Separate of the high taxpayer cost of enforcement and prosecution, there is a significant social cost. These women can no longer vote, experience difficulty in finding employment, and are removed from their families and communities. After release, these women are denied access to much needed services like federal financial aid, welfare, and federal public housing. They often become trapped in a cycle of incarceration, poverty, and crime. The impact of their imprisonment can be doubly pernicious when it comes to the family, considering that 56% of federal female inmates have children. As a mother becomes incarcerated, children experience separation, anxiety, depression, hyper-vigilance, and shame. Incarceration of a child’s mother leads to a greater risk of involvement in the juvenile justice system, gang activity, and substance use, consequently increasing their risk of imprisonment as adults.
There have been attempts to alleviate the harms of these policies, but many have ignored the unique needs of women and children. An example is the exemption within the U.S. Sentencing Guidelines that allows judges to shorten mandatory minimum sentences if a drug offender provides “substantial assistance” to prosecute other drug offenders. In the past five years, nearly a third of offenders had sentences reduced under these provisions. However, women who are the wives and girlfriends of men tied to the drug trade are often minimally involved, and therefore, less informed and unable to provide any information that is deemed valuable. This exemption often benefits culpable kingpins who have useful information for the investigation.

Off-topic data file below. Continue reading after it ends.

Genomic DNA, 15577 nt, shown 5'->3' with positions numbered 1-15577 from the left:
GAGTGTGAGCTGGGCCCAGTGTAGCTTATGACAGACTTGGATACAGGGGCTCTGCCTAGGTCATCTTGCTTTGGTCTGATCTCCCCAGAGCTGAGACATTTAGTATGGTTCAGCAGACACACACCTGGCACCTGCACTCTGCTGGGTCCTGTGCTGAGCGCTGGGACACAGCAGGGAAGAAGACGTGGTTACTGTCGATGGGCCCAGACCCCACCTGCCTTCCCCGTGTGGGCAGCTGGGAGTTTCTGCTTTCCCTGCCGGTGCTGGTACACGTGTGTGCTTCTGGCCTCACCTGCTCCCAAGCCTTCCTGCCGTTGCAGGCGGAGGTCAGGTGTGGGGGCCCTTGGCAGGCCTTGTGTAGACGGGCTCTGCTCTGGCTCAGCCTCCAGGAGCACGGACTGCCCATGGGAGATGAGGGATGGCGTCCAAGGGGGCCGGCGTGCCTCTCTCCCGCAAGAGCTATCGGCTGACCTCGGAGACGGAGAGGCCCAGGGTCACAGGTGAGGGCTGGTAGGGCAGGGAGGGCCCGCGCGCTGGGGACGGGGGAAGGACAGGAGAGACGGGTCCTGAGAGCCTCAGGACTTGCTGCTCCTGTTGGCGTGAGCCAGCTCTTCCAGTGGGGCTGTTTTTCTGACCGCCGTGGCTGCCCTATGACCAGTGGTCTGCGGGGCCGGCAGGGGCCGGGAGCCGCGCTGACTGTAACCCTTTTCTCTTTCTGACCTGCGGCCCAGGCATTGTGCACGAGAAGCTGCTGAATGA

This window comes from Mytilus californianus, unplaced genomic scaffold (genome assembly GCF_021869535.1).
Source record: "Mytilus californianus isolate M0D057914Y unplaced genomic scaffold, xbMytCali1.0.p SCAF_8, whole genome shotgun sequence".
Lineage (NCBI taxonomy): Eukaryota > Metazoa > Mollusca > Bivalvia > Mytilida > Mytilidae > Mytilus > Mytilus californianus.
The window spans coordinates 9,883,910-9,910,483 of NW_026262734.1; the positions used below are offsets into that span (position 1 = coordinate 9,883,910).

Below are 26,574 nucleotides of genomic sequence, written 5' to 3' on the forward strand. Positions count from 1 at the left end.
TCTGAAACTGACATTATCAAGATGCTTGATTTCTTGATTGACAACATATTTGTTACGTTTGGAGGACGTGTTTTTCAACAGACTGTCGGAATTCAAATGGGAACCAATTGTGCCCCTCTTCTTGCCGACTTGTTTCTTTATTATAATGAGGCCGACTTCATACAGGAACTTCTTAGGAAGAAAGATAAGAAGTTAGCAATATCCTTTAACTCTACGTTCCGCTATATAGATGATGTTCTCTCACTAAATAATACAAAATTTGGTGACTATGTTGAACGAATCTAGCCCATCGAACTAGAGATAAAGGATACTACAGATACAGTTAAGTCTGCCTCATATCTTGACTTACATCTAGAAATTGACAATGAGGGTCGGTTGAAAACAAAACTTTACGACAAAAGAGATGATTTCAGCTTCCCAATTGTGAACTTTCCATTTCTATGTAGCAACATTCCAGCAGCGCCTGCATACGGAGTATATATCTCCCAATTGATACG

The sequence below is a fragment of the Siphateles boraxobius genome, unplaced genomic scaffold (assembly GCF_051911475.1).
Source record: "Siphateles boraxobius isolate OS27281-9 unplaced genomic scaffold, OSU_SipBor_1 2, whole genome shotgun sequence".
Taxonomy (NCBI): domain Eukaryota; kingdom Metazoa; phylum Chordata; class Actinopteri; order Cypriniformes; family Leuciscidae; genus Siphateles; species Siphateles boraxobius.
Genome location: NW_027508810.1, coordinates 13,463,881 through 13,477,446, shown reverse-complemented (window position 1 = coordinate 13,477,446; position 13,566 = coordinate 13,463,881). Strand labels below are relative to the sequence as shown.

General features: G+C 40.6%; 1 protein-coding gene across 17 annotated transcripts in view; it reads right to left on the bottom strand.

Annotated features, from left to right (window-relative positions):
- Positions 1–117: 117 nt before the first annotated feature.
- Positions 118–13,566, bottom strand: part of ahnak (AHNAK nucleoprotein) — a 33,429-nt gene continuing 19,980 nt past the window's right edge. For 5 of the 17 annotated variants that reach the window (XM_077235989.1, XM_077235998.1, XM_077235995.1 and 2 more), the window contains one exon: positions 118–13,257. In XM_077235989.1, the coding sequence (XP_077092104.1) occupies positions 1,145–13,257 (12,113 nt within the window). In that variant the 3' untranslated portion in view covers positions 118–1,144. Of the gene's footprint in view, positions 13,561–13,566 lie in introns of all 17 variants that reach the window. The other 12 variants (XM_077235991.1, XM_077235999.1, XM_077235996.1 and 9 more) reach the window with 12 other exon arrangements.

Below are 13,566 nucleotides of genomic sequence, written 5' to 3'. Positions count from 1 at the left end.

Meaningful impact could come in the form of gender-specific sentencing reform that would allow for judicial discretion. To break the cycle, there must be a greater investment into education, job training, and post-release rehabilitation specific to the needs of women. However, with the new Administration, any reform efforts can easily be dismantled and likely, will be. Attorney General Jeff Sessions is looking to revamp the “War on Drugs” stating, “Our nation needs to say clearly once again that using drugs is bad. It will destroy your life.” In the context of a justice system disproportionately harming women and mothers, we must ask, what more will this mean for the nation’s women and children?
Graph: Data Source: This graph is based on a number of different datasets that included women in all types of correctional facilities (including jails) and the total U.S. women’s population for the corresponding year. For detailed sourcing. (Graph: Peter Wagner, 2015) This graph originally appeared in States of Women’s Incarceration: The Global Context.